A newly paroled murderer finds it impossible to resist the urges to kill that he has repressed for ten years and sets out to wreak as much havoc as possible before being recaptured and sentenced to life in prison.
Tuesday, January 15, 1980 was a fun day for me. I was in the fifth grade, had off from school thanks to Martin Luther King, Jr., and had just obtained The Black Hole Storybook from my grandmother who purchased it for me from my favorite bookstore in hardcover for all of $5.00, thrilled to have something related to this film that I adored, complete with color photos. I had no idea at the time, but on that same day half a world away in Austria, a sick, twisted and deplorable psychopath by the name of Werner Kniesek had been let out of prison on a three-day furlough to search for employment. This maneuver would pave the way for Kniesek to give in to his urges of wanting to kill by breaking into the home of a woman, her daughter and her wheelchair-bound son the following day, and spend the next six hours torturing and murdering them all in gruesome fashion. It is this horrific event that is depicted in Gerald Kargl’s 1983 film Angst, which is one of the most expertly made yet highly upsetting pieces of cinema I have ever viewed, the (mercifully) only feature film directed by Mr. Kargl.
Angst, is extremely effective in depicting The Psychopath (brilliantly played by Erwin Leder) on his first time out with a gun, ringing the bell of a random home and, without reason, murdering the elderly woman who answers the door, her husband falling by her side in shock (the camera is attached to The Psychopath’s body to enhance the sense of unease and make the audience play into his distorted mind). Captured and jailed for ten years, he is set free following the end of his sentence, but the problem lies with him and his inability to control himself. Why does no one do anything about this? Where is Dexter when you really need him?
Blowing off his freedom, he immediately sets out to find a female victim to hurt (when he was thirteen, he was seduced into sadomasochistic games by a woman in her forties; unfortunately, he was too young to separate fantasy from reality and can now only reach orgasm through increasingly bizarre and violent acts). An attempt to seduce two young and attractive female diner patrons stops before it can get started, and a taxi ride with a female driver ends abruptly before he can muster the guts to harm her. Stressed, he breaks into a house and finds a man in a wheelchair who can only recite the word “Pappa”. When the mother and her daughter return home, all hell breaks loose in real time as The Psychopath tortures and eventually murders the house dwellers. He takes their dog and feeds him well, but is eventually captured.
The most distressing parts of this film are, of course, the murders, carried out before the eyes of the family Dachshund who attempts to stop The Psychopath but ends up hiding under a blanket in one of the film’s most heartbreaking moments. Actor Erwin Leder throws himself into the role with such gusto and commitment it is almost unbearable to watch as he strangles the mother, drowns the paraplegic, and stabs the tied-up daughter to death, all for his own perverse reasons.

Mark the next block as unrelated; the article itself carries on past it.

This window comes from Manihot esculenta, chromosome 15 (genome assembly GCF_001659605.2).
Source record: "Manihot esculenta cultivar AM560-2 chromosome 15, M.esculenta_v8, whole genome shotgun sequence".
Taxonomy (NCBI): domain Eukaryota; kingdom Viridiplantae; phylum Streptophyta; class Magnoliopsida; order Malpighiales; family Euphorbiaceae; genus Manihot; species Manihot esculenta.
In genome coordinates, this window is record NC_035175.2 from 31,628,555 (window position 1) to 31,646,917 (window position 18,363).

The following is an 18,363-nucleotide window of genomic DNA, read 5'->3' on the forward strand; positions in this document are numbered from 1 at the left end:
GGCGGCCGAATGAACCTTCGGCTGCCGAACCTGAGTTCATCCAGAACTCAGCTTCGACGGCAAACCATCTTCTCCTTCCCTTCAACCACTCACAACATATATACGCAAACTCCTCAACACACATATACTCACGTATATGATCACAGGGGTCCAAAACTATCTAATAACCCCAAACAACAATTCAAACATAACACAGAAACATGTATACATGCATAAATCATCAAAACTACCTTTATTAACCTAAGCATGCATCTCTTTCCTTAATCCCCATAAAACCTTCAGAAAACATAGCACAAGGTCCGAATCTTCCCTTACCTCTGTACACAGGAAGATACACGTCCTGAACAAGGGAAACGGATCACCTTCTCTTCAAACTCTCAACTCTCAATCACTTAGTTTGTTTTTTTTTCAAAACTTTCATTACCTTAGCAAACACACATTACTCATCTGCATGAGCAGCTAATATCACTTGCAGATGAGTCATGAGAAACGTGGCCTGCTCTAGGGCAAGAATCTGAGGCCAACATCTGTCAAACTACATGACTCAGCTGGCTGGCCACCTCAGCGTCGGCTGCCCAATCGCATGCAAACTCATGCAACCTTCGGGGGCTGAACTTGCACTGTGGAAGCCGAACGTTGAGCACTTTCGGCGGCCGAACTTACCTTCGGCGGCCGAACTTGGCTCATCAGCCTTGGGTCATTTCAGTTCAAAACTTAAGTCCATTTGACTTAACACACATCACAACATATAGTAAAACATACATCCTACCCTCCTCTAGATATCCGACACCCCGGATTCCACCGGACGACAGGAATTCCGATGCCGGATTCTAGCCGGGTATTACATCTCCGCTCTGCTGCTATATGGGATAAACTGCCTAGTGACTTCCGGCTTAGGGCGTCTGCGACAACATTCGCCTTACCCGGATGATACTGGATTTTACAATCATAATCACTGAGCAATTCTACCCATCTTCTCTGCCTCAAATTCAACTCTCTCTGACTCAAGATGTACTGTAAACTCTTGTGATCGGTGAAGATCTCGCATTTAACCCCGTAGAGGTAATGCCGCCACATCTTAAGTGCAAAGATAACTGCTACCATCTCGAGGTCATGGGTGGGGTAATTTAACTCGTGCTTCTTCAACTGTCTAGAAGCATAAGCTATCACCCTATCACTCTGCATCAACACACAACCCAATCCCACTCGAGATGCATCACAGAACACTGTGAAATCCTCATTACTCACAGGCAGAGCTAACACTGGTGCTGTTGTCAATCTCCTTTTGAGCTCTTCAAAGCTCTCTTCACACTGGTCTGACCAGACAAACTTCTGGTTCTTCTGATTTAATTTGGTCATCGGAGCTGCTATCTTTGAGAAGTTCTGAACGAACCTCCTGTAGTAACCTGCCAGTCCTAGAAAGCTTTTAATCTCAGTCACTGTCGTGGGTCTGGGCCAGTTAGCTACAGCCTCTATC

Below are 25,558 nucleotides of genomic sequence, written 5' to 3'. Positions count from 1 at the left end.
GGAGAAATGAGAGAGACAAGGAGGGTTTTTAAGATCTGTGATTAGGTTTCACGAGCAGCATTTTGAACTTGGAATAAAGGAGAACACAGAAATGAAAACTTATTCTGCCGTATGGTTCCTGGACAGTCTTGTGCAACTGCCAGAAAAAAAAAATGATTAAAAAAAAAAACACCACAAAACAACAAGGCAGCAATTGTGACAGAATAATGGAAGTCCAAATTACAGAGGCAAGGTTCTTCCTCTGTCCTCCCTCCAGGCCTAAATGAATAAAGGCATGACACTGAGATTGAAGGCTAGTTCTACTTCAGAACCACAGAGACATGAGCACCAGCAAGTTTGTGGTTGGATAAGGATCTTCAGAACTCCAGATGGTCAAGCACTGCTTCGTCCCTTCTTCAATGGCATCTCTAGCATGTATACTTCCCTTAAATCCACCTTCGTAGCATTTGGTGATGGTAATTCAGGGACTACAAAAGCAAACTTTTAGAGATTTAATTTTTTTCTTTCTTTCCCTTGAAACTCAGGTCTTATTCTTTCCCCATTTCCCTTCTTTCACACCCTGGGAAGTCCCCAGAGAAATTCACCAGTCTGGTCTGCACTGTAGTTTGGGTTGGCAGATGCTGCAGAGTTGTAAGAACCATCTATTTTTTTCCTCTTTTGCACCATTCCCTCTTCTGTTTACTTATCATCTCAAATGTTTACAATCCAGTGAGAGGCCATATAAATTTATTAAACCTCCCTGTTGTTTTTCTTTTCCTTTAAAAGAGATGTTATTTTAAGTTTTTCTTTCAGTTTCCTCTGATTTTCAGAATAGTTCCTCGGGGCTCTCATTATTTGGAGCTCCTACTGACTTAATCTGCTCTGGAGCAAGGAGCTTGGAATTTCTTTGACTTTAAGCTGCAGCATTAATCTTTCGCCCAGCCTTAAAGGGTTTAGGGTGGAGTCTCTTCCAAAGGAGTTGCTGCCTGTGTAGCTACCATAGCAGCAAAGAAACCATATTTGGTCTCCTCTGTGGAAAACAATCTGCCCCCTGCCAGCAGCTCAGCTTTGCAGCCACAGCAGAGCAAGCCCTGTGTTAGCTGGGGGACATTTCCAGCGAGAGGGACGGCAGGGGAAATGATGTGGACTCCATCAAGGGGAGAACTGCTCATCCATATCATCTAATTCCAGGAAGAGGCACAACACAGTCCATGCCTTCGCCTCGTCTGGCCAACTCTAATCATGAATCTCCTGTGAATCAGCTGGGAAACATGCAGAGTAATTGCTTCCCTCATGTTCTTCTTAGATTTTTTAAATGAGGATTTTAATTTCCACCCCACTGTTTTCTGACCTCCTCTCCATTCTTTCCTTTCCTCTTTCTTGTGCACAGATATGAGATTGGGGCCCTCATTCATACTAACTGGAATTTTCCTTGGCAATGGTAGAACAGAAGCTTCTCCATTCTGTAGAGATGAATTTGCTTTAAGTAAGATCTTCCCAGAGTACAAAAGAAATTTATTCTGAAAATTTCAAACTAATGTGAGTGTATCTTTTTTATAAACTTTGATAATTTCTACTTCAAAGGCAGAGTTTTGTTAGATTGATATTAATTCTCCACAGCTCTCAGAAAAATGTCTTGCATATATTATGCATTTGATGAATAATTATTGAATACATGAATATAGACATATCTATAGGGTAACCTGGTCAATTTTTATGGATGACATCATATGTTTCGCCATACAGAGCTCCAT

We hear his thoughts through a perpetual voiceover that reveals why he is the way he is. We want to reach into the screen and scream at him to stop, though he is powerless to do so. Do we hate him? Do we feel sorry for him? In reality, Kniesek is still alive and in prison. Why? Why didn’t someone just kill him, this person who is so dangerous as to be unfit to walk among the rest of us?
As far as the film goes, I don’t recall ever hearing about it in the days of VHS rentals. The closest I ever came to seeing anything this disturbing was the well-known Henry: Portrait of a Serial Killer (1986) on video in 1992. Henry was a composite of real-like serial killers, and even 2008’s The Strangers was based upon the brutal and grisly Keddie Murders which took place on April 11, 1981, a case which, 35 years later, has gone completely cold.
Angst had a tough time getting theatrical exhibition 33 years ago. Now, with the Internet and real images of people dying almost daily, the film has had a much easier time of being distributed as the public is probably almost numb to such imagery (sad to say).
The Blu-ray of the film contains the following extras:
– New High-definition Transfer
– Optional playback with or without Prologue
– New DTS HD MA 5.1 Surround
– Introduction by Gaspar Noé (2015)
– Featurette: Erwin Leder in Fear (2015)
– Interview with Gerald Kargl by Jorg Buttgeriet (2003)
– Interview with cinematographer Zbigniew Rybzcynski (2004)
– Audio Commentary by Gerald Kargl conducted by film critic Marcus Stiglegger
– New HD Trailer
– BD Exclusive perfect-bound 40 page booklet includes Interviews with Gerald Kargl, Erwin Leder, Silvia Rabenreither, Essay by Carl Andersen, Illustrated with rare photos and Werner Kniesek original Kurier articles
– Collectible Blu-ray Slipcase and Sleeve
Is the film a masterpiece? Perhaps. It is a powerful work, with cinematography by Polish animator Zbig Rybczynski, and elegiac music by early Tangerine Dream member Klaus Schultze. However, it is not the sort of film that I would want to watch again…